How to take your Helium Hotspot Off Grid

It seems pretty straightforward; generate power and a connection to the internet, and you’ve got an off grid Helium Hotspot setup. Still, you’ll have a few minor details to sort out, like what type of enclosure, how to mount it, how to make sure it stays weatherproof if you use an external antenna, and how to vent it.

Actually, those aren’t minor, and they’re typically not cheap.

For an off-grid install plan on spending US$1-2k and you’ll be pleasantly surprised. If you want to experience the anguish of cheapness (as I have), try and spend less than $1k. That may cost you $4k as you realize you skimped so you’ll have to double-buy, and you end up with extra almost-good-enough-for-a-serious-remote-install gear laying around the shop. Your choice. 😉

Hey, before we go any further, please know that I’m NOT an electrician, this is NOT professional advice, I’m just a dude who enjoys tinkering and building things. Some of these components, including but not limited to the battery & charger, can cause serious hazard if not correctly installed. Please find a local professional to help you execute a safe deployment.

If you want to just buy an off grid setup from someone, I’d start with IoT Off Grid. If you want to see how I built my own, well, keep reading.

Let’s start with a drawing to give the big picture.

You may see that and say, “Nik, why don’t you just use an outdoor hotspot, like the Nebra?” Well, the outdoor Nebra is perfect for a PoE connection when you’ve got access to power & hardline internet, but:

If you’re going to go off grid you’ll need to protect your battery, charge controller, and cell modem. You’re going to have to buy an enclosure for all that. Might as well put everything in one box (enclosure) and save a little on the hotspot.

There is an updated version of my thinking on off-grid miners, that blog post is here. Much of the below information is outdated, but I’m leaving it up as a record. Enjoy!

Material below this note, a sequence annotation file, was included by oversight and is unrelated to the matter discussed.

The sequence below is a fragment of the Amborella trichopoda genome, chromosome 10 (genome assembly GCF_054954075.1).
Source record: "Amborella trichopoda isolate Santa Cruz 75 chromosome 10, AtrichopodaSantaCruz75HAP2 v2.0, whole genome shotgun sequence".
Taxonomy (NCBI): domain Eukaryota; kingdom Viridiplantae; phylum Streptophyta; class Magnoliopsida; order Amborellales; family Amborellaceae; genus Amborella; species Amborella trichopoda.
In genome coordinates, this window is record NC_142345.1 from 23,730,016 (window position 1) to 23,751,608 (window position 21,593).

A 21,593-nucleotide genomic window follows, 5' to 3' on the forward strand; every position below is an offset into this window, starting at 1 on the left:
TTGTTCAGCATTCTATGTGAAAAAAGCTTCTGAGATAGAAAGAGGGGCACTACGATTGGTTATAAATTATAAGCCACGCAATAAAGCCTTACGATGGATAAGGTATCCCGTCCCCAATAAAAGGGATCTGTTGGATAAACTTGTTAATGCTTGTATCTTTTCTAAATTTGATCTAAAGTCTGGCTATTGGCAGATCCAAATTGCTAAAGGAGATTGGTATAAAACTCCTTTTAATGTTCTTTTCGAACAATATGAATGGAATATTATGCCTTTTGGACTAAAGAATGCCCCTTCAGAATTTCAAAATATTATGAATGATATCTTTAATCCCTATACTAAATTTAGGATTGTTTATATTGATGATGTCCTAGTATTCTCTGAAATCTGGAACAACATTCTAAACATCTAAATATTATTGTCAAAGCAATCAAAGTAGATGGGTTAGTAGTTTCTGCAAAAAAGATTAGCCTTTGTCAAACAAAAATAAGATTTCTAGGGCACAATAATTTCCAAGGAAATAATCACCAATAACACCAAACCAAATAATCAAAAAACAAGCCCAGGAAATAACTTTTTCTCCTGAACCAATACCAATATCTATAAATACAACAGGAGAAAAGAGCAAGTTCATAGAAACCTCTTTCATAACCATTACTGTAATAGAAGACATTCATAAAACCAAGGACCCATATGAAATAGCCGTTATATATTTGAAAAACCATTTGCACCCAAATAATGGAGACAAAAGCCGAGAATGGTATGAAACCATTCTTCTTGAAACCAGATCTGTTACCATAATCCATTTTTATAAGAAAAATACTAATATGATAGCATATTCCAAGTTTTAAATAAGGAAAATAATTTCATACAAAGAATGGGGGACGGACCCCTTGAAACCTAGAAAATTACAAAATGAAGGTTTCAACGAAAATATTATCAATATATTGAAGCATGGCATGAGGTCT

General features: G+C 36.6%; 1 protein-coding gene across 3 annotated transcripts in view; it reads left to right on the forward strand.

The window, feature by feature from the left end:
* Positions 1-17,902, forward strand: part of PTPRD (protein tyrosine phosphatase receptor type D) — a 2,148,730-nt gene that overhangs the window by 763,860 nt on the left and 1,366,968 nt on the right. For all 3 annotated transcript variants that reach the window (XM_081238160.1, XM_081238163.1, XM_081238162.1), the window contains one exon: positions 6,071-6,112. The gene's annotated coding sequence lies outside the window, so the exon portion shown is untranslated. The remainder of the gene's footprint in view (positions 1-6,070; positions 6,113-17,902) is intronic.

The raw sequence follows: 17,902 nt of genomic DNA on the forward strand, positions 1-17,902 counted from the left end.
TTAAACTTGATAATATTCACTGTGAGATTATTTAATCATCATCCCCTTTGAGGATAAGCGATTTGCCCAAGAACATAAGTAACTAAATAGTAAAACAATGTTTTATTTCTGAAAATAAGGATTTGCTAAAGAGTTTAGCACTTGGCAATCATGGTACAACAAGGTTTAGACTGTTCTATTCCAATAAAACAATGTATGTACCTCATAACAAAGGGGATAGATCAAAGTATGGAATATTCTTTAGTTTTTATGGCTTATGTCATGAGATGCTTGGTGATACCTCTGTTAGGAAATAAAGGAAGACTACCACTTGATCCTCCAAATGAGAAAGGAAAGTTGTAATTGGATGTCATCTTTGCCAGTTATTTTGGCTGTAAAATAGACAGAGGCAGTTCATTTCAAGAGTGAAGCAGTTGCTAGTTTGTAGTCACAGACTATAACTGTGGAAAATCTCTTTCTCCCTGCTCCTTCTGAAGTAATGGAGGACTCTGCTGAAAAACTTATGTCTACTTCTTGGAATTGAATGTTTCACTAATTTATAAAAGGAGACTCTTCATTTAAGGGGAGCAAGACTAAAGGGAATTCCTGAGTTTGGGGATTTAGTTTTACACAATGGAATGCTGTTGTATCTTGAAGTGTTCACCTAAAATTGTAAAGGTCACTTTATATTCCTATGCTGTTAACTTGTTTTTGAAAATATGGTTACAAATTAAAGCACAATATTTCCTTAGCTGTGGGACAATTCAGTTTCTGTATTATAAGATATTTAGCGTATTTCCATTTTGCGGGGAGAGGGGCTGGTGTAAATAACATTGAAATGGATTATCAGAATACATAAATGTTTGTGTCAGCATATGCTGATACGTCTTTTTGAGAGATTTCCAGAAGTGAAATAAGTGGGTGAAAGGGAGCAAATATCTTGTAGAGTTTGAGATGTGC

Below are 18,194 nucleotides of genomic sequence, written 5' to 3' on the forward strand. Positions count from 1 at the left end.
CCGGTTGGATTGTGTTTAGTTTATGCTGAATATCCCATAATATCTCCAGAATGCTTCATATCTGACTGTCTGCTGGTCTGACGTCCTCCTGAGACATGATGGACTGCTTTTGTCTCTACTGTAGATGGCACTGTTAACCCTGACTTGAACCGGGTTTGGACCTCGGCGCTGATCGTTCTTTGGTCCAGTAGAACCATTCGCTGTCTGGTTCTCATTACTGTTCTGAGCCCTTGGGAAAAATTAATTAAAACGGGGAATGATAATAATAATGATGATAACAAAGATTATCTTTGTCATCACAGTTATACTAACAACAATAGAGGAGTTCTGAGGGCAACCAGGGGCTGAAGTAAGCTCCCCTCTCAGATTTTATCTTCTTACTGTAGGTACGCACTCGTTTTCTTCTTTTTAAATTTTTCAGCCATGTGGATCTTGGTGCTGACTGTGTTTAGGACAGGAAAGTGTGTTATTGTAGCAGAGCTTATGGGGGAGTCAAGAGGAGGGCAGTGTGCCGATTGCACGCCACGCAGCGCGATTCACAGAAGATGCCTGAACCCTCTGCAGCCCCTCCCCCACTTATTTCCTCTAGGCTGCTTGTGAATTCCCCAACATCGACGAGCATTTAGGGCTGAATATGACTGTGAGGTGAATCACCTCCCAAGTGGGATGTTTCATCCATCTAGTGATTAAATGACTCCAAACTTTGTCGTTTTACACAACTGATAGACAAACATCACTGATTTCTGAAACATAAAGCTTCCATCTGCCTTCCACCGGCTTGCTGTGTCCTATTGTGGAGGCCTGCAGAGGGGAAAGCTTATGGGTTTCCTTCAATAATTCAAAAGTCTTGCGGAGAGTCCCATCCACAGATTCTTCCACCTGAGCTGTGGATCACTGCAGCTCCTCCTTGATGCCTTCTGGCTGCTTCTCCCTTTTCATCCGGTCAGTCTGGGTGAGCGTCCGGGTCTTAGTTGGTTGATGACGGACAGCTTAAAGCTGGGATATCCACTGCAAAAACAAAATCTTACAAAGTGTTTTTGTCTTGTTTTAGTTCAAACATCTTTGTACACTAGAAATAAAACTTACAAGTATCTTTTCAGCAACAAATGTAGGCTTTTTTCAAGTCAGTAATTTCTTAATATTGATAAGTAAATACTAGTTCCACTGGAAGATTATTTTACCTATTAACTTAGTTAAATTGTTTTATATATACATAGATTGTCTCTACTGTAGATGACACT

Ok, let’s lay out some numbers:

Ok, so that adds up to 5 watts but when it comes to solar, you should always plan for more. 7.5 watts continuous is pretty safe. Let’s use 8 watts just to give ourselves even more cushion. As it turns out, that’s what my remote setup (a DIY, from way back when that program was open. It’s NOT anymore) is using, as measured via BarkinSpider’s SolarShed directions but using Influx instead of Grafana:

I know that’s a cute picture and pictures can be persuasive, so: –> Before you just take my word for it <–


Calculate your panel & battery sizes off of YOUR situation, not mine.

Now you’ll have to figure out 2 things. First, how big a battery will you need? Second, how much solar wattage will you need?

In Southern California I can use a 100 watt panel and a 50 Ah battery. That’s for a remote install that is 6 miles down a rugged trail winding up (and down, and up, and down, and finally up) a mountain. While I don’t mind working hard in pursuit of a worthy goal, I don’t really love *extra* work. Oversizing the panel & battery makes it less likely I’ll need to do extra work.

How do you figure out your battery size?

  • Step 1: Add up all your power draws for a 24 hour cycle
  • Step 2: Figure out how many cloudy/overcast days a year you’ll have.
  • Step 3: Multiple the result from Step 1 x Step 2 x at least 1.5. The larger you make that last number the more expensive you battery will be, but the longer it will last. Do NOT skimp on this.
  • Step 4: Shop for batteries. This is my go-to source for batteries. I like nice things, and they make ’em.

What about solar panels? In conjunction with calculating battery requirements, you’ll need to figure out how much solar wattage you’ll need to keep your batteries charged. Use the worst case scenarios: The longest cloudy weather stretch your region encounters in the bitter depths of winter. You’ll thank me when it comes, even though you may not be psyched with the up front cost.

Now that you’ve got all your kit, what will you put it in, and how will you connect it?

Start by measuring the dimensions of everything, then order an enclosure. I get mine from Allied Moulded. They make professional quality outdoor enclosures. They ain’t cheap, but they’re the ones that Helium Inc used when running their first off-grid test, way back in April of 2020. You can DEFINITELY find cheaper versions. My general approach is “buy the best stuff you can afford, then you won’t have to worry about it.” When I’ve gone against that, it usually costs me even more as I have to replace cheap shit.